One aspect of the now defunct SPP or Security & Prosperity Partnership, which may simply have gone underground for now and may emerge at a later time with a different name, are "multimodal corridors" which would have (or will) included a corridor for utilities and water pipelines. These are massive corridors that require huge swaths of land, owned by the citizens of this country, and extends from the Gulf of Mexico up the easter border of Texas, through Mississippi, Indiana and into Michigan. There are currently town meetings being held throughout these states discussing this massive land-grab.

From what I am reading, this is the reason that Agenda 21 is in the works. By herding U.S. citizens into stacked and compacted inner cities, corporations and international business interests can have their way with our country.

Trans Texas Corridor racing ahead
March 22, 2010

One of the proven ways Texans can STOP the TTC dead in its tracks is to utilize this little known goldmine of a government-to-government commission to force TxDOT to comply with the will of Texans within its jurisdiction.

The TTC-69 (planned to go from the Rio Grande Valley northeast to Texarkana and eventually up through Michigan) public private partnership (called CDA in Texas) was awarded to ACS of Spain and Zachry of San Antonio in June of 2008.

When TxDOT announced that TTC-35 was "dead," it also clearly stated TTC-69, also given the name I-69 to make it appear more harmless, is still moving forward. In fact, expansion of US 77 is already underway in the valley as part of the initial leg of what will be known as TTC-69/I-69.

In addition, Ports to Plains (to run from Mexico all the way to Alberta, Canada) and La Entrada de Pacifico, two other active TTC corridors, show that nothing has changed there either, except shedding the official connection by name to the Trans Texas Corridor. La Entrada, to traverse through the Big Bend area, has a disturbing new twist with the resurrection of the idea to cede Big Bend to international interests by deeming it an "international" park, essentially to join it with Mexico's "Big Bend" on the other side of the U.S. border.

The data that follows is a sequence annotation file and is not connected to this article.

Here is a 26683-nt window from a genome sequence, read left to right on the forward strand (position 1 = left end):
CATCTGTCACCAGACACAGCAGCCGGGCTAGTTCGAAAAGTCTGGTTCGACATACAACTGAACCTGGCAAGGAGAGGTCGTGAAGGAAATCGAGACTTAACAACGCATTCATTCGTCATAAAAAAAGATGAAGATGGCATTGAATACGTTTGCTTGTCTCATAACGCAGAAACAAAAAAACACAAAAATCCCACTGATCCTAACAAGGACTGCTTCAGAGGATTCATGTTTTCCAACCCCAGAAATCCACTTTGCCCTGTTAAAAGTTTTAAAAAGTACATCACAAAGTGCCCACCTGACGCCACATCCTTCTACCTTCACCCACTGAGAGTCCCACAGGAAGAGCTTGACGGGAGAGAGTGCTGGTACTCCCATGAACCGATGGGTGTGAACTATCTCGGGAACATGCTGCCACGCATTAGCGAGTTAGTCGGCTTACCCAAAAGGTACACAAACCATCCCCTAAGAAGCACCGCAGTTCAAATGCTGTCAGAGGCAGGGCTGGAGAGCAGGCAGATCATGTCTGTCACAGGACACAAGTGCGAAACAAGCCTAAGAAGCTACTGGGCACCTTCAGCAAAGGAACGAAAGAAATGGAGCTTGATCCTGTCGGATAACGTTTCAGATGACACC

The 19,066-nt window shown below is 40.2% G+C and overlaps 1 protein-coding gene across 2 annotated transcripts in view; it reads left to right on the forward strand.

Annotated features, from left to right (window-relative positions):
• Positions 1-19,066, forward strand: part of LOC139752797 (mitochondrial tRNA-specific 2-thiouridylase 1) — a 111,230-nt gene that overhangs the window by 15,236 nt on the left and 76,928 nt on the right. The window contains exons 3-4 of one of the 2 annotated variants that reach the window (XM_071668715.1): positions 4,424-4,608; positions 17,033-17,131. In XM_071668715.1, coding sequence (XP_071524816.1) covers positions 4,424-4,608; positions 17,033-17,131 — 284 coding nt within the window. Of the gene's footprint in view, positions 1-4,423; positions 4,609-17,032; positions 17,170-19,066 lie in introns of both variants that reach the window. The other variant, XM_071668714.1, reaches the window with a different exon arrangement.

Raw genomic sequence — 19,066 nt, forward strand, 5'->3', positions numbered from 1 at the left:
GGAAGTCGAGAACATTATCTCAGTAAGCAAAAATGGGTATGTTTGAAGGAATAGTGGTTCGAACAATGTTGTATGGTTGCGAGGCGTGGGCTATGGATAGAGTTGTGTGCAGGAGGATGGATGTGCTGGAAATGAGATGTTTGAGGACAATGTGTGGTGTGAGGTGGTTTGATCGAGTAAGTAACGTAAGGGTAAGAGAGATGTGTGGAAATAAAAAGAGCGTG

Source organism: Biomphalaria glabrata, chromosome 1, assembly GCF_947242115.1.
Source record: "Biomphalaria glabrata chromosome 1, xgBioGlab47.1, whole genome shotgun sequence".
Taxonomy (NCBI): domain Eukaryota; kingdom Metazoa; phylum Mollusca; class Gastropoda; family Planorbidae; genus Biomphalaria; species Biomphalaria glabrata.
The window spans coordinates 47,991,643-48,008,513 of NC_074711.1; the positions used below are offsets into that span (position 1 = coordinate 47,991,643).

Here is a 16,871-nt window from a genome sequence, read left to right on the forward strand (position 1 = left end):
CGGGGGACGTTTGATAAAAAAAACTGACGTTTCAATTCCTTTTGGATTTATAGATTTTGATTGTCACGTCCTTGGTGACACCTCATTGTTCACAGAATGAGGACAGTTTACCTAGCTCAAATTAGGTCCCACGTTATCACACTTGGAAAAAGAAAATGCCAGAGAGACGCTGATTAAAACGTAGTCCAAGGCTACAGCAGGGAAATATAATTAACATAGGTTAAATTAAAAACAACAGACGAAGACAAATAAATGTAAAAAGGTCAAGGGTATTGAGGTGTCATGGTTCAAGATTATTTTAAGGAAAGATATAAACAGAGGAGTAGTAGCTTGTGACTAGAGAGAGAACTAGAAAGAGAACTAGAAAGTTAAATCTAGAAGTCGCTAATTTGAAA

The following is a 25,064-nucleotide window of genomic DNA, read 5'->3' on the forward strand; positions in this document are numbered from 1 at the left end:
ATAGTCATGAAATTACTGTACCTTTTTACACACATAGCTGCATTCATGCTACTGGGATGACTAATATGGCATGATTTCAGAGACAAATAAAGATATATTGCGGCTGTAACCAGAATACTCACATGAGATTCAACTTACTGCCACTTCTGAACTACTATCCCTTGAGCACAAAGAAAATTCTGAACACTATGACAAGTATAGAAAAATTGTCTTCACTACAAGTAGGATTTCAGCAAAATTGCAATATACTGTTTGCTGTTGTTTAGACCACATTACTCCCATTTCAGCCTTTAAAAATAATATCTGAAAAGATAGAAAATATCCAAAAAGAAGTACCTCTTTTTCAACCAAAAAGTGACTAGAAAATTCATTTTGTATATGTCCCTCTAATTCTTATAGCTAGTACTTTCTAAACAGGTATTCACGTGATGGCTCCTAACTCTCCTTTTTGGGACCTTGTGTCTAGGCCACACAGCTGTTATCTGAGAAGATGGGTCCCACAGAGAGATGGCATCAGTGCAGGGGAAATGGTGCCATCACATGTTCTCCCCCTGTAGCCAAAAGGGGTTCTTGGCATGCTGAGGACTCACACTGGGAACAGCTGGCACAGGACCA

'Nightmare' federal plan resurrected from crypt
Controversial project now promoted under new name

November, 2010

It was Amadeo Saenz, the executive director of the Texas Department of Transportation, who not quite two years ago, proclaimed to the Dallas News, "Make no mistake: The Trans-Texas Corridor, as we have known it, no longer exists."

But it's been exhumed, now appearing on numerous government and industry alliance websites as the new and separate projects that are known as the I-35 Corridor and the I-69 Corridor.

Moreover, the Texas agency appears to have made a strategic decision to begin first with the I-69 Corridor portion that had received less attention during the battle that raged over the mega-highway project called the Trans-Texas Corridor from 2006 to 2008 when George W. Bush was president.

That the U.S. Department of Transportation under the Obama administration continues to harbor the dream of Mexico-to-Canada NAFTA superhighways is made clear by the Federal Highway Administration website that proclaims the "Corridor: Interstate 69 (I-69)